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Jim Cummings

James Jonah Cummings is an American voice actor and singer, who has appeared in 400 roles, including Winnie the Pooh and the Tasmanian Devil. Born in Youngstown, Cummings relocated to New Orleans, where he designed and painted Mardi Gras floats, worked as a river boat deck hand and sang and played drums in the regionally-successful rock band Fusion, he attended Immaculate Conception and St. Columba grade schools as well as Ursuline High School and graduated from there in 1970, he married and moved to Anaheim, where he managed a video store in the early 1980s, before launching his voice-acting career in late 1984. Cummings's first voice role was as Lionel the Lion and Aunt Fira in Dumbo's Circus; some of Cummings' earliest vocal work was at Disney, where he replaced Hal Smith as the voice of Winnie the Pooh in 1988. He began replacing Paul Winchell as Tigger, before replacing him as the character in 2000's The Tigger Movie. In 1991, he ventured to Warner Bros. Animation and began voicing Tasmanian Devil on the animated series Taz-Mania.

When actor Jeremy Irons, the voice of Scar in The Lion King, developed vocal problems during recording of the song "Be Prepared", Cummings replaced him on the remainder of the track. He provided Scar's voice in a brief dream sequence in The Lion King II: Simba's Pride. Cummings would be hired as the singing double for Russell Means in Pocahontas and Christopher Lloyd in Anastasia. In 2018, he became the first voice performer of animation to reprise his role for a live-action Disney film, reprising the roles of Winnie the Pooh and Tigger for the film Christopher Robin, his performance as Pooh was praised by Richard Lawson of Vanity Fair, who felt it was "Oscar-worthy" and said that "s Winnie the Pooh … the veteran voice actor gives such sweet, affable life to the wistful bear of literary renown that it breaks the heart." Cummings has two daughters with Stephanie Cummings, as well as two older children from a previous marriage. Cummings and Stephanie divorced in 2011, after ten years of marriage.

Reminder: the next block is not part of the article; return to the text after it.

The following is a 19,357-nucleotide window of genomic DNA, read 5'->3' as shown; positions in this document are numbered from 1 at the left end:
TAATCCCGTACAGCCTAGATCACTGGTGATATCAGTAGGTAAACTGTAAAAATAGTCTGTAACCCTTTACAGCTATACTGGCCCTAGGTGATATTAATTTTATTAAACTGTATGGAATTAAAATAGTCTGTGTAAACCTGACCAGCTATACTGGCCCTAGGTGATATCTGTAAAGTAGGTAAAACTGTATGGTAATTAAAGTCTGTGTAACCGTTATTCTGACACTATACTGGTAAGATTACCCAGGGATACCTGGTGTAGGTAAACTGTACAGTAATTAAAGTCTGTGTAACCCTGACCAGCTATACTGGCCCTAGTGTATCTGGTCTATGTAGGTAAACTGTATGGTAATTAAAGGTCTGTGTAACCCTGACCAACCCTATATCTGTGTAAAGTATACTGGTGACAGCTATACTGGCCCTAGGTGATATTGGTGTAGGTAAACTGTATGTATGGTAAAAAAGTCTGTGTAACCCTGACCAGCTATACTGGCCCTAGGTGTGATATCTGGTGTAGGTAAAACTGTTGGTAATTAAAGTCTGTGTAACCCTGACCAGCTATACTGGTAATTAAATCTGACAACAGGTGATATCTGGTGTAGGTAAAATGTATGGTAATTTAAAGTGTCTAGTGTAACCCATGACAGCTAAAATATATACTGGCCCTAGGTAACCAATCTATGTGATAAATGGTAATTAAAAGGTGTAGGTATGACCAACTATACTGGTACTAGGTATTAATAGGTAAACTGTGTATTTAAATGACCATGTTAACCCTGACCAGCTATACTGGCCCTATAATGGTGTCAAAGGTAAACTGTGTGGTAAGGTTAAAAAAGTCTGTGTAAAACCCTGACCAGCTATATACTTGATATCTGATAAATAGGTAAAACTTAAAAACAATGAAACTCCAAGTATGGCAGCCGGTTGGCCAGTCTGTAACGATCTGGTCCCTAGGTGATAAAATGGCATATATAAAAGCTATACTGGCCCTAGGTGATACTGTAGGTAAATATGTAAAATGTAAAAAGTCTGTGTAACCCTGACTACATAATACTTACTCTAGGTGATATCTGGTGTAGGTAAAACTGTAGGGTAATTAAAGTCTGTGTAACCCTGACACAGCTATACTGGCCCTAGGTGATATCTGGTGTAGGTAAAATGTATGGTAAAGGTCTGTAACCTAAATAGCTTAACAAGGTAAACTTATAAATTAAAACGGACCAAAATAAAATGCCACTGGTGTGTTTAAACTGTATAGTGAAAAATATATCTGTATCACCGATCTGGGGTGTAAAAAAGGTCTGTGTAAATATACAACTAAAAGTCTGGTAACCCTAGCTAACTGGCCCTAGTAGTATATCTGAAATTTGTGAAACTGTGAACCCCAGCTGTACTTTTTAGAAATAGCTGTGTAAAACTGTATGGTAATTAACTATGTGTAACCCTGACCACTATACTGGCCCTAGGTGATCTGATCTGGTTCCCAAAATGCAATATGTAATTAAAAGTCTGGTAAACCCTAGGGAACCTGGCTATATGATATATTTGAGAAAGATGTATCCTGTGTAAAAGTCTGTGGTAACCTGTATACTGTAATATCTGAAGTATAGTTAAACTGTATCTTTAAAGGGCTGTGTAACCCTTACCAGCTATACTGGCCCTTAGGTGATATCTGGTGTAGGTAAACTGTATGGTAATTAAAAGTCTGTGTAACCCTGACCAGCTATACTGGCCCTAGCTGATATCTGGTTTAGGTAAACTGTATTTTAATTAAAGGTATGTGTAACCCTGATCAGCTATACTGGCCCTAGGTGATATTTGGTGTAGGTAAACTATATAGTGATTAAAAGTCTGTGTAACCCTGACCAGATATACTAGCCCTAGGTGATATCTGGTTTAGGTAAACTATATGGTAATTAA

Terminator 2: 3-D Battle Across Time in Universal Studios Theme Parks: Opening Sequence Narrator IllumiNations: Reflections of Earth at EPCOT in Walt Disney World: Narrator Roger Rabbit's Car Toon Spin at Mickey's Toontown in Disneyland: Baby Herman, Stupid Smugglers Run at Star Wars: Galaxy's Edge in Disneyland: Hondo Ohnaka Jim Cummings on IMDb Jim Cummings at Voice Chasers Jim Cummings Interview at Toon Zone Jim Cummings at Anime News Network's encyclopedia Jim Cummings feature article and photos at Voice Actors in the News Jim Cummings' Imaginography at Imagine Casting Jim Cummings on Wowpedia, a Warcraft wiki

Medical tourism in India

Medical tourism is a growing sector in India. In October 2015, India's medical tourism sector was estimated to be worth US$3 billion, it is projected to grow at a CAGR of 200% by 2020, hitting $9 billion by 2020. In 2017, 495,056 patients visited India to seek medical care; the top 10 source countries for patients have been Bangladesh, Iraq, Oman, Uzbekistan, Kenya and Tanzania, with significant number of patients coming from Australia, Russia, the UK, the United States. To encourage applications and ease the travel process for medical tourists, the government has expanded its e-tourism VISA regime on February 2019, to include medical visas; the maximum duration of stay under this visa is 6 months.. India has another special type of VISA for nurses or attendants of Medical Visitors called India Medical Attendant Visa with a view to promote medical tourism. Advantages of medical treatment in India include reduced costs, the availability of latest medical technologies, a growing compliance on international quality standards, doctors trained in western countries including the United States and the United Kingdom, as well as English-speaking personnel, due to which foreigners are less to face language barrier in India.